Omega’s Black Sheep—a Look at the Speedmaster “Teutonic”

The Omega Speedmaster is an iconic watch, and its aesthetic is well known. The black dial with contrasting white markings and hands. The distinctive case profile with those  twisted “lyre” lugs. That domed crystal rising above the inky, black tachymeter bezel.

Well, today we’re going to look at a Speedmaster that breaks out of this mold.

The Teutonic Speedmasters are a breed of their own—a collection of watches defined by their case shape, but in terms of dial and movement are pure Speedmaster. Intended for the German market, hence the playful “Teutonic” moniker, these watches were made in the early 1980s. It’s not quite clear what it was about that time and place that gave rise to such a wholesale change to a large chunk of the Speedmaster’s defining characteristics, but the result is interesting—a word I use deliberately.

Get ready to love it or hate it.

I fully expect the Teutonic to provoke a wide range of reactions. What is clearly a Speedmaster at its heart has an overall exterior feel so far removed that it creates a dichotomy that is resolved by an individual as either a harmonious and balanced relationship, or as an ugly mess.

There are five different watches that make up the Tuetonic range. (1) Black and (2) gray dials in a stainless steel case, (3) black and (4) two-tone dials in a two-tone case, and the (5) Mark V, which uses a slightly different case due to the thicker 1045 automatic caliber—Omega’s version of the iconic Lemania 5100 central-minutes chronograph movement.

The other four Teutonic Speedmasters all share a reference from Omega—145.0040. The one that we’ll be looking at today is the gray-dial variant in a blasted steel case.Let’s start with the obvious—the case. Asymmetrical, bulbous, and slightly organic, the case silhouette and integrated bracelet are two of the defining features of this watch. The bezel measures 39 millimeters in diameter, but with the case splaying out on the three o’clock side towards the pushers and crown it stretches to 44 millimeters across. The lug-to-lug length is only 46 millimeters, so despite taking slightly more wrist real estate than a regular Speedmaster, the Teutonic wears smaller and more comfortably than you might think at first glance.

The integrated bracelet is integral to the Teutonic design.

The case edges and lines are mostly soft and flowing, and the bead-blasted finish adds to this effect. The chronograph pushers and crown are rounded and deeply set within the case, and though the case lines threaten to resolve to a sharp point against the back of your hand, the angles soften again to create a gentle recess. The protrusion of the case on the right side is offset and echoed by the concave scallop at the top and bottom lugs where the integrated bracelet meets the case.

The bracelet itself is fairly lightweight, but the flat links and pronounced taper match the aesthetics of the watch perfectly. The three-link design gives off a sporty and unmistakably ’80s vibe, and, due to the lug design, it’s visible on both sides of the wrist when the watch is viewed face on. From other angles, the line of the bracelet continues up into the scalloped areas of the case. Of course, the integrated bracelet does mean that other strap choices are a non-starter, but this isn’t a watch where I wouldn’t even think about swapping out the bracelet. The transition from case to bracelet is an integral part of the design.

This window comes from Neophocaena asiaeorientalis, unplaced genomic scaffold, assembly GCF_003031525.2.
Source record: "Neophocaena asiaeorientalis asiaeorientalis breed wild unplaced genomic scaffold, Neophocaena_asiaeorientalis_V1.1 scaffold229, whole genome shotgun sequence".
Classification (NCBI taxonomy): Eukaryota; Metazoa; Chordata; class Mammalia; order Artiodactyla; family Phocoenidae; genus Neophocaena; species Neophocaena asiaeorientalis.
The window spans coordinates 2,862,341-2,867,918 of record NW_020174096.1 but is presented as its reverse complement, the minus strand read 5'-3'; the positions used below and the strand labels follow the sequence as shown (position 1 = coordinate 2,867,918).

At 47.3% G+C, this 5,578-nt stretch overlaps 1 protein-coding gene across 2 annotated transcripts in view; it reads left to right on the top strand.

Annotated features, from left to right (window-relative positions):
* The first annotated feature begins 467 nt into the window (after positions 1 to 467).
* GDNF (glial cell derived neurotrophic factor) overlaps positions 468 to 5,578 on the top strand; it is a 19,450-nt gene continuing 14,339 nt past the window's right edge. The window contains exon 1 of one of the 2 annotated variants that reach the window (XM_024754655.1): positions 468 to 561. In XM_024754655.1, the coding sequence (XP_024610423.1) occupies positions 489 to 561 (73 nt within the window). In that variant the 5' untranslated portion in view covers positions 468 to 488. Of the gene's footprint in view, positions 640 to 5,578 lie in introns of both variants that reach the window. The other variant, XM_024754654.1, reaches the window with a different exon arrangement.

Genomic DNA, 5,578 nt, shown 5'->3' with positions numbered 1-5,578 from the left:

As with other Speedmasters, the bezel here displays a tachymeter ring.  Instead of an insert, the markings are etched into the steel bezel itself, and on a more pristine example they’d be filled with paint to make them much more legible.  The scratched bezel here suggests this watch has spent much of its life as a true tool. The crystal is a flat sapphire unlike most other Speedmaster references, and that choice over acrylic has allowed the crystal to withstand the test of time a little better than the case and bezel have.

So, in what ways is it similar to the totemic Speedmaster? Let us turn to the dial and movement.

Inside beats the Omega 861—a manual caliber that is well known to Speedmaster fans. The Omega 861 gives rise to the familiar chronograph dial layout with running seconds at the nine o’clock register, and with chronograph minutes and hours at three and six o’clock, respectively.

The solid case back bears the caliber reference as well as the famous Seamaster hippocampus

The sandpaper-like finish to the dial gives it great texture and detail, and the applied indices create depth. The indices at three, six, nine and 12 are solid black, whereas the others exhibit a more ornate design with a gold and black finish. The gold adds a slight warmth against the gray of the dial and case, and it’s also matched by the lumed areas of the hands and hour markers.

The lume itself is long past useful here, and the luminous paint on the tip of the second hand has flaked and fallen away. This is probably the largest cosmetic disappointment on my example, and though it can be rectified, I prefer to leave it as is rather than have a newly lumed second hand looking out of place.

Like many watches of its age, the market price is highly dependent on condition. I generally see these watches go for a range of anywhere between $2,000 and $3,000, so on paper the Teutonic appears to be one of the best value Omega Speedmasters you can buy outside of the Reduced range—of course, that’s if you can see the beauty in it.

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Brad stumbled into the watch world in 2011 and has been falling down the rabbit hole ever since. Based in London, Brad's interests lie in anything that ticks, sweeps or hums and is slightly off the beaten track.